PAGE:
http://blog.couchbase.com/what%E2%80%99s-new-couchdb-10-%E2%80%94-part-4-security%E2%80%99n-stuff-users-authentication-authorisation-and-permissions - this one is a little old 1.0 was a few months back, we're on 1.2 as of today. But it's still very well outlined.
http://guide.couchdb.org/draft/security.html - and that's from the "definitive guide"
Also, depending on which hosting service you might be using, you'll have the option to restrict access to couch over SSL.
Between Node, Couch, and a variety of other technologies that effectively scale horizontally (adding more servers) there's an interesting kind of pressure or incentive being put on developers to make applications that scale well in that manner. But that's a separate issue all together.
As of February 2013 (and CouchDB 1.2) the security model of CouchDB seems not flexible enough for me. While sticking with it wouldn't be bad and could save you a lot of time if you don't care about security too much, that's not applicable if you're going into production for real-world users.
In the latter case you should go with a separate authentication middleware. This gives a possibility to implement custom authentication relatively easy. Be it OAuth, Cookies or SSL, you'll have full control over it and authentication agains 3rd-party services (or your own proprietary mechanisms) seems relatively straightforward. Speaking of security, I would also care about DoS attacks and it it seems you won't be able to restrict amount of requests to CouchDB by means of CouchDB itself.
You also will need your own tier because of no clear support for per-document authorisation (see this for details). Perfect example is maintaining a mobile application with a lot of users who don't share data between each other. TouchDB is perfect fit for this, but then you'll probably won't create a separate database for every user on backend with CouchDB, because it's not perfectly scalable. With a separate middleware you could check for a special field in a document which identifies the user to which this document belongs, or employ any other sort of ACL you'd like.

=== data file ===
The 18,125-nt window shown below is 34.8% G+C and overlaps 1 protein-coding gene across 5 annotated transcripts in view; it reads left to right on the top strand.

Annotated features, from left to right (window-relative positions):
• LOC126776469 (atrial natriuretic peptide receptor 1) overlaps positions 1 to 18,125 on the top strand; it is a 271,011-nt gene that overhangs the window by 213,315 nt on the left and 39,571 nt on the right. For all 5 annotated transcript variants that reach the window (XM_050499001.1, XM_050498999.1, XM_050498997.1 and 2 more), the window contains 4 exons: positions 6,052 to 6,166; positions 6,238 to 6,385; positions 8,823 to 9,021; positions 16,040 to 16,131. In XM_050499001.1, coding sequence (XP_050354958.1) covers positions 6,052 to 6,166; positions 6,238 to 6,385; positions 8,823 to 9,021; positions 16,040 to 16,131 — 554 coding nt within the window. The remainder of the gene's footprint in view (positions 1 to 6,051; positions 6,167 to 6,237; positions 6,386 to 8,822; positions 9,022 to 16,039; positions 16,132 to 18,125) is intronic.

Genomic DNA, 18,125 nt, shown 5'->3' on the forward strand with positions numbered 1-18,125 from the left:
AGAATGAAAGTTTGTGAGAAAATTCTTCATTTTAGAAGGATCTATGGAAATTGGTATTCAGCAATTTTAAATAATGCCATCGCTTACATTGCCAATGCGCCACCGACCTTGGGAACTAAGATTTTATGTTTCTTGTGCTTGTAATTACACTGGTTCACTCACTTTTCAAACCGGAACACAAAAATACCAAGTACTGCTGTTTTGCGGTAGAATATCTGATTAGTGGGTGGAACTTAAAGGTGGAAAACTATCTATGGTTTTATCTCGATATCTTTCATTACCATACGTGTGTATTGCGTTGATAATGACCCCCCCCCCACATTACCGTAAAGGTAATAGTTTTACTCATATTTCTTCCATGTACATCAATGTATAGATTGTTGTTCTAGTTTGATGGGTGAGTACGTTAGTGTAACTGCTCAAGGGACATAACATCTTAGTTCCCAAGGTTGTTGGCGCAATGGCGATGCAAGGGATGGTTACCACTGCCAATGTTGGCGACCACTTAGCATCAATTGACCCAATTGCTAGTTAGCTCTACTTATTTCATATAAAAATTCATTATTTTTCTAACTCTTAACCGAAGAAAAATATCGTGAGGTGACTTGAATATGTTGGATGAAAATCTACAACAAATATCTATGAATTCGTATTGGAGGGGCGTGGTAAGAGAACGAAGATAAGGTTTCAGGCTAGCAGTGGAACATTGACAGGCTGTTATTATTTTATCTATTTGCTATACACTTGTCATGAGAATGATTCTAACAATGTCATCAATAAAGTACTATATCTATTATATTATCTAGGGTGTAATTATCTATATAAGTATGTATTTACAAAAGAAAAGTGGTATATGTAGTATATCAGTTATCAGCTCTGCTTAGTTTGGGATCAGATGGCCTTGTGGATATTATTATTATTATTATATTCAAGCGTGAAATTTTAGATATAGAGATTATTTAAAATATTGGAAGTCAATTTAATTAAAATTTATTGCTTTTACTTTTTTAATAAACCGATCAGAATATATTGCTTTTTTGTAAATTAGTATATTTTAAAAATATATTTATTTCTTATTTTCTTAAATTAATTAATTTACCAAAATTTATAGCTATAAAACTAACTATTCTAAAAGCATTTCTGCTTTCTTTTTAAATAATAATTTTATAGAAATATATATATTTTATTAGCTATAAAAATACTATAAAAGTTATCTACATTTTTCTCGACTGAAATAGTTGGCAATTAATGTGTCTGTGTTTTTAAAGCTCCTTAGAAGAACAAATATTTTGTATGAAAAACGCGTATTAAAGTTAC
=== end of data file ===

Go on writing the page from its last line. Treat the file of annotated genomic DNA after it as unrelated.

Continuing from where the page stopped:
I wouldn't think about any performance issues in a real-world application before security problems go unsolved. Thus even deploying nginx to rewrite URLs is much better than deploying fenceless CouchDB on a public server. And besides, performance hit with nginx will be negligible.
CouchDB does cookies, SSL, oauth, and multi-users just fine:
Here's some actual code in python:
Request the cookie: url encoded above and below, of course
You have to put the credentials twice to get started with the first cookie Both in the Server() constructor as well as the _session POST body
Now you have received a cookie, extract it
Now, exit python and restart
Next, Request a server object, but without the username and password this time
Yay, no password, try to access the database:
Optionally set the "persistent" cookie option on the server side to make the cookie last longer.